The SpaceX Falcon 9 rocket lifted off with an unmanned Dragon capsule into dark skies above the the cape at 3:44 a.m. ET - three days after a last-second scrub kept it bolted to the launch pad even as the countdown clock ticked toward zero.
Some 11 minutes after launch, the solar arrays deployed on the Dragon, prompting cheers and high-fives among SpaceX employees in the Hawthorne, Calif., mission control center. The solar array deployment had been considered the first big post-launch test.
"Falcon flew perfectly!!" SpaceX Chief Executive Elon Musk tweeted from California. "Dragon in orbit. Feels like a giant weight just came off my back."
At a post-launch news conference, Musk described the moment as a major adrenaline rush, and "obviously an extremely intense moment."
"For us, it's like winning the Super Bowl," he said.
Tuesday's liftoff was the second attempt to launch SpaceX's demonstration mission for NASA. If all goes well in a series of maneuvers and tests SpaceX will put the Dragon through, the cargo vehicle could arrive at the space station Friday. It is carrying 1,200 pounds of supplies, such as food and clothing, for the six-person station crew.
"Every launch into space is a thrilling event, but this one is especially exciting because it represents the potential of a new era in American spaceflight," said John Holdren, assistant to President Obama for science and technology.
SpaceX officials and NASA cautioned that much work lies ahead.
But Musk said, "Everything is looking really good." He added: "I would really count today a success no matter what happens with the rest of the mission."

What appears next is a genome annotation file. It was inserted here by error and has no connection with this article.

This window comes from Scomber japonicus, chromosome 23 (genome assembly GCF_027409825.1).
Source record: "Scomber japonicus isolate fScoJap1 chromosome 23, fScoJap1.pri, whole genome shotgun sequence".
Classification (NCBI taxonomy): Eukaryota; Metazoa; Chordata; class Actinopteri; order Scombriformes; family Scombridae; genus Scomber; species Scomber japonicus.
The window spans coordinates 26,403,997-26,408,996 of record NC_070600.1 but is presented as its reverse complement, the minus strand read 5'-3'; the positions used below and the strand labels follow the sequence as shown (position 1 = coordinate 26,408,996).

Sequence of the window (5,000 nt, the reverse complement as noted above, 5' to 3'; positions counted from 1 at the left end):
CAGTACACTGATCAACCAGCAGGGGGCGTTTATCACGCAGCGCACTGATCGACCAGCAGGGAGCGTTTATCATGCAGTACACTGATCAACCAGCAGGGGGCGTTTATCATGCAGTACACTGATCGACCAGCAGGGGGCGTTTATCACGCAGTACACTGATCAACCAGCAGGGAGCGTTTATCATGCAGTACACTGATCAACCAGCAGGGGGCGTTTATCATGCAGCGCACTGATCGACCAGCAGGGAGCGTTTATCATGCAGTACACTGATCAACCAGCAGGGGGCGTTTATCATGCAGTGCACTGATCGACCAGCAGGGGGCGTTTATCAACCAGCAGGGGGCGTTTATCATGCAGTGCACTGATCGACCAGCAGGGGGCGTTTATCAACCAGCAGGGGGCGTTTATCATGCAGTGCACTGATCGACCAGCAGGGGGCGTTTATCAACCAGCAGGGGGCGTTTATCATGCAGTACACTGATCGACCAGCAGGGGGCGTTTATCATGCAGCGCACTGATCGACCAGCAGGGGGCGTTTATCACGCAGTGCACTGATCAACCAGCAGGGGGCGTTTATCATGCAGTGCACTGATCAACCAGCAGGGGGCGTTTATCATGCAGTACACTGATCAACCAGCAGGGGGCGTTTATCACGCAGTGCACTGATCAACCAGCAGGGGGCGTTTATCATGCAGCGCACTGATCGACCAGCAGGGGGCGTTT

If SpaceX successfully docks, it could prove the company's readiness to start delivering cargo under a $1.6 billion contract. The other company with a NASA cargo contract is Orbital Sciences Corp., which is set to test launch its rocket this summer.
"Today marks the beginning of a new era of exploration," said NASA chief Charles Bolden, speaking at Kennedy Space Center. "The significance of this day cannot be overstated. A private company has launched a spacecraft to the International Space Station that will attempt to dock there for the first time. And while there is a lot of work ahead to successfully complete this mission, we're certainly off to a good start and I hope you all would agree on that."
SpaceX initially had planned to launch the Falcon 9 early Saturday but trouble with one of the rocket's nine engines forced a last-second abort. A valve on the engine was replaced, and the rocket was cleared to go. NASA officials said they were impressed with the professionalism of the SpaceX team in getting to this point.
"There is something special about a rocket launch. Everybody smiles. Everybody high-fives each other. That's universal," said Bill Gerstenmaier, associate administrator for human exploration and operations for NASA.
The spacecraft is to return to Earth on May 31.
The Associated Press